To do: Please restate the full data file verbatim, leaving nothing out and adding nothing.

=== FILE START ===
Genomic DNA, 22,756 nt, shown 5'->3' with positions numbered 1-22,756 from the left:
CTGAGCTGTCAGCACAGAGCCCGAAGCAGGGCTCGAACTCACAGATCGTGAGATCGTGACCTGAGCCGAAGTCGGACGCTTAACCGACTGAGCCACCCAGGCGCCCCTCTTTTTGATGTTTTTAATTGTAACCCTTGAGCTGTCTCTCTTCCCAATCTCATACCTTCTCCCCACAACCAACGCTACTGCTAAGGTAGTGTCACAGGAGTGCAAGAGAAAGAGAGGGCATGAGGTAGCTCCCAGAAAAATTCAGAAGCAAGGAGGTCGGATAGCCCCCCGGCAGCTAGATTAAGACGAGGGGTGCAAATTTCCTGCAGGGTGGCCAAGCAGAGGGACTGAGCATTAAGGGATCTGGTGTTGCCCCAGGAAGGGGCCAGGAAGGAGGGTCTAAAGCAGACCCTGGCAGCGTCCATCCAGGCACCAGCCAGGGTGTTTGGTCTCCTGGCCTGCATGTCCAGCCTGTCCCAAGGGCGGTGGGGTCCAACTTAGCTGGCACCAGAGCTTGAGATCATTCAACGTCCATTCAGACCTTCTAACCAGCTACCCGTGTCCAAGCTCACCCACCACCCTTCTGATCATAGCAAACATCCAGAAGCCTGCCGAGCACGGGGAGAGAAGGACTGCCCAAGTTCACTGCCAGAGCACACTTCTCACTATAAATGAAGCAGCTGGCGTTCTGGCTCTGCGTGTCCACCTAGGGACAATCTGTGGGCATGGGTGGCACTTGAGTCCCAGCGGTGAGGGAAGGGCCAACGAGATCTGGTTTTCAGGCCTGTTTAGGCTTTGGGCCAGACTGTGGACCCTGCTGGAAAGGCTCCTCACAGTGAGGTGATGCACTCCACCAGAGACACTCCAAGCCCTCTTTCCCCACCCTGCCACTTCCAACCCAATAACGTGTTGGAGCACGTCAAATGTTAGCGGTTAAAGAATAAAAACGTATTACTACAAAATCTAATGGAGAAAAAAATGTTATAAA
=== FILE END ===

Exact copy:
Genomic DNA, 22,756 nt, shown 5'->3' with positions numbered 1-22,756 from the left:
CTGAGCTGTCAGCACAGAGCCCGAAGCAGGGCTCGAACTCACAGATCGTGAGATCGTGACCTGAGCCGAAGTCGGACGCTTAACCGACTGAGCCACCCAGGCGCCCCTCTTTTTGATGTTTTTAATTGTAACCCTTGAGCTGTCTCTCTTCCCAATCTCATACCTTCTCCCCACAACCAACGCTACTGCTAAGGTAGTGTCACAGGAGTGCAAGAGAAAGAGAGGGCATGAGGTAGCTCCCAGAAAAATTCAGAAGCAAGGAGGTCGGATAGCCCCCCGGCAGCTAGATTAAGACGAGGGGTGCAAATTTCCTGCAGGGTGGCCAAGCAGAGGGACTGAGCATTAAGGGATCTGGTGTTGCCCCAGGAAGGGGCCAGGAAGGAGGGTCTAAAGCAGACCCTGGCAGCGTCCATCCAGGCACCAGCCAGGGTGTTTGGTCTCCTGGCCTGCATGTCCAGCCTGTCCCAAGGGCGGTGGGGTCCAACTTAGCTGGCACCAGAGCTTGAGATCATTCAACGTCCATTCAGACCTTCTAACCAGCTACCCGTGTCCAAGCTCACCCACCACCCTTCTGATCATAGCAAACATCCAGAAGCCTGCCGAGCACGGGGAGAGAAGGACTGCCCAAGTTCACTGCCAGAGCACACTTCTCACTATAAATGAAGCAGCTGGCGTTCTGGCTCTGCGTGTCCACCTAGGGACAATCTGTGGGCATGGGTGGCACTTGAGTCCCAGCGGTGAGGGAAGGGCCAACGAGATCTGGTTTTCAGGCCTGTTTAGGCTTTGGGCCAGACTGTGGACCCTGCTGGAAAGGCTCCTCACAGTGAGGTGATGCACTCCACCAGAGACACTCCAAGCCCTCTTTCCCCACCCTGCCACTTCCAACCCAATAACGTGTTGGAGCACGTCAAATGTTAGCGGTTAAAGAATAAAAACGTATTACTACAAAATCTAATGGAGAAAAAAATGTTATAAA